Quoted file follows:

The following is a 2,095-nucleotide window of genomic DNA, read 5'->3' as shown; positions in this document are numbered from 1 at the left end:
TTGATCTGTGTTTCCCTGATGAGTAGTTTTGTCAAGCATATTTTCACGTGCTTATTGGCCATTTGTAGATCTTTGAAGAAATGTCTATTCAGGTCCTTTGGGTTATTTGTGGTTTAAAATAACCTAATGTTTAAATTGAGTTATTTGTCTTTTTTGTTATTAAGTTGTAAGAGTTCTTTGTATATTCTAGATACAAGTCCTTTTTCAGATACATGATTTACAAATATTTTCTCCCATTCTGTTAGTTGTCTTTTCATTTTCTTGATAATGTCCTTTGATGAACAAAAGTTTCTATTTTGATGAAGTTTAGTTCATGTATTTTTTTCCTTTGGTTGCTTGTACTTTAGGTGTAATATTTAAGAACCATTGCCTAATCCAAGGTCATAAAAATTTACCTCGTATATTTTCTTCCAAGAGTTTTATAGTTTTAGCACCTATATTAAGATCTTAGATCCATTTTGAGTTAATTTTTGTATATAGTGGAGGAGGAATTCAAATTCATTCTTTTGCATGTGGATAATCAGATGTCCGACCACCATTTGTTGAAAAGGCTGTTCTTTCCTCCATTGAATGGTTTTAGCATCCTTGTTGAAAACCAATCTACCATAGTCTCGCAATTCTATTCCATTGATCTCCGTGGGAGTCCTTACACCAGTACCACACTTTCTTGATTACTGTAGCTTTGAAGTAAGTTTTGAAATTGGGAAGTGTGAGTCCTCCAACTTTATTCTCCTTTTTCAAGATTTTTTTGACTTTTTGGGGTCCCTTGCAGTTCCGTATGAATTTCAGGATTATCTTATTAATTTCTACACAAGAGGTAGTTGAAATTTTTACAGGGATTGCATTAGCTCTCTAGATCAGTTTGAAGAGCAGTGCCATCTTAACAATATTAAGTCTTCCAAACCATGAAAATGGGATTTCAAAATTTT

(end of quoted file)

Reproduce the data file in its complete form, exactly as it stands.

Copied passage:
The following is a 2,095-nucleotide window of genomic DNA, read 5'->3' as shown; positions in this document are numbered from 1 at the left end:
TTGATCTGTGTTTCCCTGATGAGTAGTTTTGTCAAGCATATTTTCACGTGCTTATTGGCCATTTGTAGATCTTTGAAGAAATGTCTATTCAGGTCCTTTGGGTTATTTGTGGTTTAAAATAACCTAATGTTTAAATTGAGTTATTTGTCTTTTTTGTTATTAAGTTGTAAGAGTTCTTTGTATATTCTAGATACAAGTCCTTTTTCAGATACATGATTTACAAATATTTTCTCCCATTCTGTTAGTTGTCTTTTCATTTTCTTGATAATGTCCTTTGATGAACAAAAGTTTCTATTTTGATGAAGTTTAGTTCATGTATTTTTTTCCTTTGGTTGCTTGTACTTTAGGTGTAATATTTAAGAACCATTGCCTAATCCAAGGTCATAAAAATTTACCTCGTATATTTTCTTCCAAGAGTTTTATAGTTTTAGCACCTATATTAAGATCTTAGATCCATTTTGAGTTAATTTTTGTATATAGTGGAGGAGGAATTCAAATTCATTCTTTTGCATGTGGATAATCAGATGTCCGACCACCATTTGTTGAAAAGGCTGTTCTTTCCTCCATTGAATGGTTTTAGCATCCTTGTTGAAAACCAATCTACCATAGTCTCGCAATTCTATTCCATTGATCTCCGTGGGAGTCCTTACACCAGTACCACACTTTCTTGATTACTGTAGCTTTGAAGTAAGTTTTGAAATTGGGAAGTGTGAGTCCTCCAACTTTATTCTCCTTTTTCAAGATTTTTTTGACTTTTTGGGGTCCCTTGCAGTTCCGTATGAATTTCAGGATTATCTTATTAATTTCTACACAAGAGGTAGTTGAAATTTTTACAGGGATTGCATTAGCTCTCTAGATCAGTTTGAAGAGCAGTGCCATCTTAACAATATTAAGTCTTCCAAACCATGAAAATGGGATTTCAAAATTTT